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Lawrence Cowle Phipps

In office
March 4, 1919 – March 3, 1931
Preceded by John F. Shafroth
Succeeded by Edward P. Costigan

Born August 30, 1862(1862-08-30)
Amityville, Pennsylvania
Died March 1, 1958 (aged 95)
Santa Monica, California
Political party Republican

Lawrence Cowle Phipps (August 30, 1862 – March 1, 1958) was a United States Senator representing Colorado from 1919 until 1931.

Phipps was born in Amityville, Pennsylvania but grew up in Pittsburgh, Pennsylvania where he joined the Carnegie Steel Company as a clerk. His uncle, Henry Phipps, was the second largest shareholder in the company. Lawrence Phipps eventually advanced to first vice president. He retired in 1901 and moved to Denver, Colorado, where he was active in investments, and was president of the Colorado Taxpayers's Protective League in 1917.

In 1918, Phipps was elected to the United States Senate as a member of the Republican Party, defeating the Democratic incumbent, John Franklin Shafroth. Phipps was reelected in 1924 on the memorable slogan, "A vote for Lawrence C. Phipps is another vote for Coolidge."[1] He did not run again in 1930.

Between 1931 and 1933 Senator Phipps and his third wife, the former Margaret Rogers, built the Phipps Estate, in part to provide jobs during the Great Depression.[2] Mrs. Phipps donated the mansion and grounds to the University of Denver in 1964. Today they are respectively the Margaret Rogers Phipps House and the Lawrence C. Phipps Memorial Conference Center.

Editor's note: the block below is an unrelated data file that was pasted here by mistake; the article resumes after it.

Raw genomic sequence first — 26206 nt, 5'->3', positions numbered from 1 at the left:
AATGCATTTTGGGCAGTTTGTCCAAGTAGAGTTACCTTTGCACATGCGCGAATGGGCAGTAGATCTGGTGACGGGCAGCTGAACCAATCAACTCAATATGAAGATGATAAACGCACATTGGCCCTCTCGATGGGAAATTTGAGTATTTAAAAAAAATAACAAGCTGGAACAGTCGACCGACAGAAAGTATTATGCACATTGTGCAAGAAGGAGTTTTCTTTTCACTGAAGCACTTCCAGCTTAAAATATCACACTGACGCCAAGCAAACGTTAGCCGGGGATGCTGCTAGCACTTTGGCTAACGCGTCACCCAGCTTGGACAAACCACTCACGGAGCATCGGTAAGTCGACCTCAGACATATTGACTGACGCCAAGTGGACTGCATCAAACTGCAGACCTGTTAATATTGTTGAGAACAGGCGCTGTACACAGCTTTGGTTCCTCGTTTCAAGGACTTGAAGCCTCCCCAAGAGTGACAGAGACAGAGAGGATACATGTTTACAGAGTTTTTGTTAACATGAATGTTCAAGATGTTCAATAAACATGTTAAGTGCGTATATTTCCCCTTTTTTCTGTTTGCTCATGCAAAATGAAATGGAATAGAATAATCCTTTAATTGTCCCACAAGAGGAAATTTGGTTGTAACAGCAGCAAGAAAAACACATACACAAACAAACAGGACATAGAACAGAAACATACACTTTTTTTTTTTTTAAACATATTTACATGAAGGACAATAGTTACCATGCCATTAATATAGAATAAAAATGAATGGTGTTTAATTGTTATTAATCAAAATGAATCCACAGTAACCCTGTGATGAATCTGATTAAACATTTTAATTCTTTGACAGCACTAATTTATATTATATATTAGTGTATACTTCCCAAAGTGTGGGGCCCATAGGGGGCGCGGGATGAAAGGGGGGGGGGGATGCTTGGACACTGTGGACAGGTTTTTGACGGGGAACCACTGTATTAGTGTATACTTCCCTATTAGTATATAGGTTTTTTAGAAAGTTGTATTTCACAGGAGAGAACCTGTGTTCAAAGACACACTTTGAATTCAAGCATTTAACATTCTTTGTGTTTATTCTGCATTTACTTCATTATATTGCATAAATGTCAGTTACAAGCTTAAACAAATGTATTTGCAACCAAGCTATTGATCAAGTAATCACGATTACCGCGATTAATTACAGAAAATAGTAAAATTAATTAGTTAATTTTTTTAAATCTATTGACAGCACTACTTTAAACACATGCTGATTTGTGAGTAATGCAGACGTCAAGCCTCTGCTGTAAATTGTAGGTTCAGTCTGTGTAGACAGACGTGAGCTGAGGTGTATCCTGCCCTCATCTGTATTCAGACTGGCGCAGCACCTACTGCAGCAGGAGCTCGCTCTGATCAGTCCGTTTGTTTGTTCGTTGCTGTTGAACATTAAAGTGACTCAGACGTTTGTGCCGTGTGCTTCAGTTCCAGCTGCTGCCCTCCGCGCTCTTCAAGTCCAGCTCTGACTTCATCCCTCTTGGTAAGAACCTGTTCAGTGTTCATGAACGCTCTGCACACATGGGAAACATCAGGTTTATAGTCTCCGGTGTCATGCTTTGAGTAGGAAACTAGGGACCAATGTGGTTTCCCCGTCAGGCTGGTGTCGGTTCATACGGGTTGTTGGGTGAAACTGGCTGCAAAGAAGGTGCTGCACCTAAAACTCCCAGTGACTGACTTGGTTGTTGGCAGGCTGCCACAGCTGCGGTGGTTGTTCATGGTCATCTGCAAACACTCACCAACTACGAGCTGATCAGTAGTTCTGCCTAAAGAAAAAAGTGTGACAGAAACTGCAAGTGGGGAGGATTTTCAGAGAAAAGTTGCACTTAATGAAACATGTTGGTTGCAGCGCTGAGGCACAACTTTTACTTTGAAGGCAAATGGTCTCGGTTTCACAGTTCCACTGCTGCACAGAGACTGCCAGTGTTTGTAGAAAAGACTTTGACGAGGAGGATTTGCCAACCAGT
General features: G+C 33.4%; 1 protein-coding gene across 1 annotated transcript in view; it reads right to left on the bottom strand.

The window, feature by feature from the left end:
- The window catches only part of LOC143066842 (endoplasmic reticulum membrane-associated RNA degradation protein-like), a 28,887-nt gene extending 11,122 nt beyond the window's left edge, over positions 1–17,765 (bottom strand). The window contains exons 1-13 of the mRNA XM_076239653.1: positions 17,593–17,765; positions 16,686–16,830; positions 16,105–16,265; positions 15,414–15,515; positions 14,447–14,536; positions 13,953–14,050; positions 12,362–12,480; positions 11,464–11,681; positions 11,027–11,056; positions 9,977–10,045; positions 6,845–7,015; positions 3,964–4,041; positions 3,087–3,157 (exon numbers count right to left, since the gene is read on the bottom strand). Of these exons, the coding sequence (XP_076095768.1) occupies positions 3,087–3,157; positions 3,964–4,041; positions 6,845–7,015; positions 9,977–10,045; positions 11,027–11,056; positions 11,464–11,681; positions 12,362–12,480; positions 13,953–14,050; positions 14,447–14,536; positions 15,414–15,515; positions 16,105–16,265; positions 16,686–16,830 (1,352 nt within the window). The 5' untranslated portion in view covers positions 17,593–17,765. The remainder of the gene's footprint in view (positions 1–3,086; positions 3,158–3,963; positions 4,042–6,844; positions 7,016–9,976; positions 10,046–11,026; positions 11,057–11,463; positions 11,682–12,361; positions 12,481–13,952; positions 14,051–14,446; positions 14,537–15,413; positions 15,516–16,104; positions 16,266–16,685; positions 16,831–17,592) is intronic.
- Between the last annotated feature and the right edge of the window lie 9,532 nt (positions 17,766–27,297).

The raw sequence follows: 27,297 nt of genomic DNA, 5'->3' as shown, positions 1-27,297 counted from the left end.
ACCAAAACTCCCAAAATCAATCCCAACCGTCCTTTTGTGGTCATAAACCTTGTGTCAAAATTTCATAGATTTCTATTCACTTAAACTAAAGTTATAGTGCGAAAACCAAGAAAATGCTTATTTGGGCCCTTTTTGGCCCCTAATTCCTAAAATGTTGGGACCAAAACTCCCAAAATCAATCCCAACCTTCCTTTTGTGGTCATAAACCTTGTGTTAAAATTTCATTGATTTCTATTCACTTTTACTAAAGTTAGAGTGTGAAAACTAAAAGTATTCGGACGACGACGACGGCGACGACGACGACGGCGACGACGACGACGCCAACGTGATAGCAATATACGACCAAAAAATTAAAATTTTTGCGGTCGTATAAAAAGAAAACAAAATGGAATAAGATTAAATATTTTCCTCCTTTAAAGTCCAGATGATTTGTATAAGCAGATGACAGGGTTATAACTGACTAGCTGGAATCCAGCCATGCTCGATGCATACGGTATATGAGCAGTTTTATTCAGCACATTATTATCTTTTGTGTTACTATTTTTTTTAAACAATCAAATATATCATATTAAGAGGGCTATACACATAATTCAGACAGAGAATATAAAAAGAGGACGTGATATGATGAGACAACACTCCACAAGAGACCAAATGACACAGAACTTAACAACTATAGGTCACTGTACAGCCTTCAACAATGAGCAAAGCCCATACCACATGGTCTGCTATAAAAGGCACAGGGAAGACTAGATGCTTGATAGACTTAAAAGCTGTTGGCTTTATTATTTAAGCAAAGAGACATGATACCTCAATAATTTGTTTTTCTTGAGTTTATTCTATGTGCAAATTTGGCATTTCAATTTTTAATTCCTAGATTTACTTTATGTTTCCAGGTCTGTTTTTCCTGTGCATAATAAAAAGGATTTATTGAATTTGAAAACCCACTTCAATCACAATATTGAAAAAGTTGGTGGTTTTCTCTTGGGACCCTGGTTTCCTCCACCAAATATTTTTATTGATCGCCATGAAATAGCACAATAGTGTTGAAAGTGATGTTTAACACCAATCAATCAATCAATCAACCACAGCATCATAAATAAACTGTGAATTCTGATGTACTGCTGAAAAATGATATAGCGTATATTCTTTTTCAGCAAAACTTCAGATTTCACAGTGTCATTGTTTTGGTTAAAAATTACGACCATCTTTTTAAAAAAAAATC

Official Congressional Biography, which credits both the U.S. Senate Historical Office and the biography below:

Dictionary of American Biography; Schlup, Leonard. “Colorado Crusader and Western Conservative: Lawrence C. Phipps and the Congressional Campaign of 1926.” Essays in Colorado History 9 (1989): 25-36.

United States Senate
Preceded by
John Shafroth
United States Senator (Class 2) from Colorado
March 4, 1919–March 3, 1931
Served alongside: Charles S. Thomas, Samuel D. Nicholson, Alva B. Adams, Rice W. Means, Charles W. Waterman
Succeeded by
Edward Costigan
Honorary titles
Preceded by
Joseph Ransdell
Oldest living U.S. Senator
July 27, 1954-March 1, 1958
Succeeded by
Joseph Grundy


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